Generations of readers have relished G. Polya's deft--indeed, brilliant--instructions on stripping away irrelevancies and going straight to the heart of the problem."
By Clifford A. Pickover. (Wiley, 332 pp, 1995) GFBR****. Teen-Adult. "A treasure trove of recreational problems." (Martin Gardner) "What could be more appropriate to the subject of infinity than a book like this one, so dense with wonderful puzzles, anecdotes, images, and computer programs that you could pore over it forever?" Pickover is very, very creative and original.
. By Martin Gardner. (Freeman, 278 pp, 1986) GFBR ****. HS-Adult. One of his many collections of his columns from the Scientific Americans, and contains an entirely new set of problems, paradoxes, teasers and tricks. Investigates mathematical games such as Sim, Chomp, and Race Track; also investigates coincidences that seem to violate the laws of probability. any book of his on mathematics or science would be fine. They are usually a collection of short articles on a variety of topics, and we can negotiate on how many articles you should read for your report.
By Margaret Kenda and Phyllis S. Williams. (Barron's, 336 pp, 1995) Ages 8 to 12. Over 200 math puzzles, games and designs for kids, also available as a kit with a protractor, various triangles, a ruler, compass, and other essential tools.
. Clifford A. Pickover (Cambridge University Press, 2002 ) Teen-Adult. The author, “Dorothy, and Dr Oz explore some of the oddest and quirkiest highways and byways of the numerically obsessed. Prepare yourself for a shattering odyssey as The Mathematics of Oz unlocks the doors of your imagination. The thought-provoking mysteries, puzzles, and problems range from zebra numbers and circular primes to Legion’s number - a number so big that it makes a trillion pale in comparison. The strange mazes, bizarre consequences, and dizzying arrays of logic problems will entertain people at all levels of mathematical sophistication. The tests devised by enigmatic Dr Oz to assess human intelligence will tease the brain of even the most avid puzzle fan.”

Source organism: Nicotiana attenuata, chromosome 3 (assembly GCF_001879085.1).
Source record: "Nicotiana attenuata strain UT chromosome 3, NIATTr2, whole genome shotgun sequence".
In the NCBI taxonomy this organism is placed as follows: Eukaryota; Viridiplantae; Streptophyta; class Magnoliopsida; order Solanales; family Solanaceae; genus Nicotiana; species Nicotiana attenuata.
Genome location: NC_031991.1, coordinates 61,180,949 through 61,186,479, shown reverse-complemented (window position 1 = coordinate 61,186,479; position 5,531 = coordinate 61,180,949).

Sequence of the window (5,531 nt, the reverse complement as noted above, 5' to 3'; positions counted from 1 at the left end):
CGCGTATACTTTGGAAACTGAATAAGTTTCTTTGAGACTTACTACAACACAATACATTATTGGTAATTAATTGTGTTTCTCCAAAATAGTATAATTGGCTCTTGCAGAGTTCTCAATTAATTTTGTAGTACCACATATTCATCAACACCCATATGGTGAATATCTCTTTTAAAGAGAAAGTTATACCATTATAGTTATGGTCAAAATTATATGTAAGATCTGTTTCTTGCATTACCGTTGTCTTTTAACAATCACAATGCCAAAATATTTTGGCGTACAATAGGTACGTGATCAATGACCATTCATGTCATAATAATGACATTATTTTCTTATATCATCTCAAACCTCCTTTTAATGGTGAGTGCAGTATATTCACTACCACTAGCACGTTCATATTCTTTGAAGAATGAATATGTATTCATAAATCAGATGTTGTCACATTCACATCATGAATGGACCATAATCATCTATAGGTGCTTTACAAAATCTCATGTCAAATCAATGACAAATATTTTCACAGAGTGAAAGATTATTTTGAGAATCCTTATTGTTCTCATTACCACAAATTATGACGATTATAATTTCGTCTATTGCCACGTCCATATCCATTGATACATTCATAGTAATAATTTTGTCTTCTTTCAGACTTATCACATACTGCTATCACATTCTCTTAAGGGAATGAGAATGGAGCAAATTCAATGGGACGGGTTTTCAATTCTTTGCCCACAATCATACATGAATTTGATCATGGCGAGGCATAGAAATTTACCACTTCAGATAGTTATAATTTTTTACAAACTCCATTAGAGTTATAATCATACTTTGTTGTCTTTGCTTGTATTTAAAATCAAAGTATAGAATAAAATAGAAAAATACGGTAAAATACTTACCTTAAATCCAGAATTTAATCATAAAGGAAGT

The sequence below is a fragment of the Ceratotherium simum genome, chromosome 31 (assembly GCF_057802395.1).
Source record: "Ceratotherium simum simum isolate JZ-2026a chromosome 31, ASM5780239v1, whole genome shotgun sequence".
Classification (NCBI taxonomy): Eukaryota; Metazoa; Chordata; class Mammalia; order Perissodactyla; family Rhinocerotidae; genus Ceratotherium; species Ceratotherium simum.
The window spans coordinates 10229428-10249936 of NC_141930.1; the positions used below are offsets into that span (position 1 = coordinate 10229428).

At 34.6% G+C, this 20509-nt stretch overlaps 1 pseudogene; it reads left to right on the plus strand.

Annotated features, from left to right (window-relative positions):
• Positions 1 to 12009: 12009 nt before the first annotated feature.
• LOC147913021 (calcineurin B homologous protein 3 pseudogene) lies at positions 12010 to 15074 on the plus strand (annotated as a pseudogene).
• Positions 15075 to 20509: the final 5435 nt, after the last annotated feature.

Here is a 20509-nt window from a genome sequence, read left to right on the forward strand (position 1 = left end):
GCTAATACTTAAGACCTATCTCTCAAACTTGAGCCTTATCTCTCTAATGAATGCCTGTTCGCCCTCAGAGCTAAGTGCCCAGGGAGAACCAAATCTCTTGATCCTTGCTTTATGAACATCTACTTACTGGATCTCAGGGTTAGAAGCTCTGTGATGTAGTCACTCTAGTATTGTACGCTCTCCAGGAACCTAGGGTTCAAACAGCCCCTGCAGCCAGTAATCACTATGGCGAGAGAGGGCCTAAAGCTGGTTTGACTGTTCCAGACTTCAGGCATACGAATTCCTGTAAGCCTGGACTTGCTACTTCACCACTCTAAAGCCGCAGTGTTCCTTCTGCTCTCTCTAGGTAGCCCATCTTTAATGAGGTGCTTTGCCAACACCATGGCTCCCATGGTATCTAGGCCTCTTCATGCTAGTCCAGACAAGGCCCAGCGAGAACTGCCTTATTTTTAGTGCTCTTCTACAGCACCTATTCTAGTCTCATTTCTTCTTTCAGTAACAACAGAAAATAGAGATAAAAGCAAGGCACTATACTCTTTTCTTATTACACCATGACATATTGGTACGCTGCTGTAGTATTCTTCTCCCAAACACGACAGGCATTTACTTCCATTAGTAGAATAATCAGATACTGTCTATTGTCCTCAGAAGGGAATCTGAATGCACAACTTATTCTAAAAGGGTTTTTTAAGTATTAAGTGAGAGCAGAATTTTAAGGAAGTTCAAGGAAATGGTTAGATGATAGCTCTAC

By Douglas R. Hofstadter (Basic, 880 pp, 1985) GFBR *****. Advanced HS-Adult. A compilation of mathematical columns from Scientific American by the extremely original author of Godel, Escher, Bach.
. By Dennis Shasha. (Freeman, 181 pp, 1988) GFBR **. Advanced HS-Adult. "This is an extremely entertaining book written in a lively style. The problems and puzzles are unique and exciting. Dr. Ecco's Holmesian character is insightful and engaging. What is so delightful here is that the problems presented, in addition to being challenging, open up readers to significant and important areas of mathematics and their applications." Warning – these puzzles are NOT easy!
By James Stanton. (MAA, 240 pp, 2001) 8th grade-Adult. "The book has plenty of illustrations and lots of engaging problems, some of which would be suitable for bright 8th and 9th graders. Jim has contributed articles to Math Horizons which may be accessible online. This is a wonderful book for students and teachers alike. Sophisticated mathematics is made accessible to everyone. Written with humor, thoughtfulness and a real sense of where people have difficulties and how to get around them, Tanton puts his finger on the pleasures and promises of each problem. Not to be missed, no matter how experienced or inexperienced you are."
By Clifford A. Pickover (Oxford U Press, 352 pp, 2000) HS-Adult. “This book contains a delightful collection of mathematical puzzles in the tradition of Martin Gardner. There are Klingon Paths, Hexagonal Cats, Messages from the Stars, and Doughnut Loops. … The book is not all numbers. There
Science and Math Books You Can Read – page 26 out of 30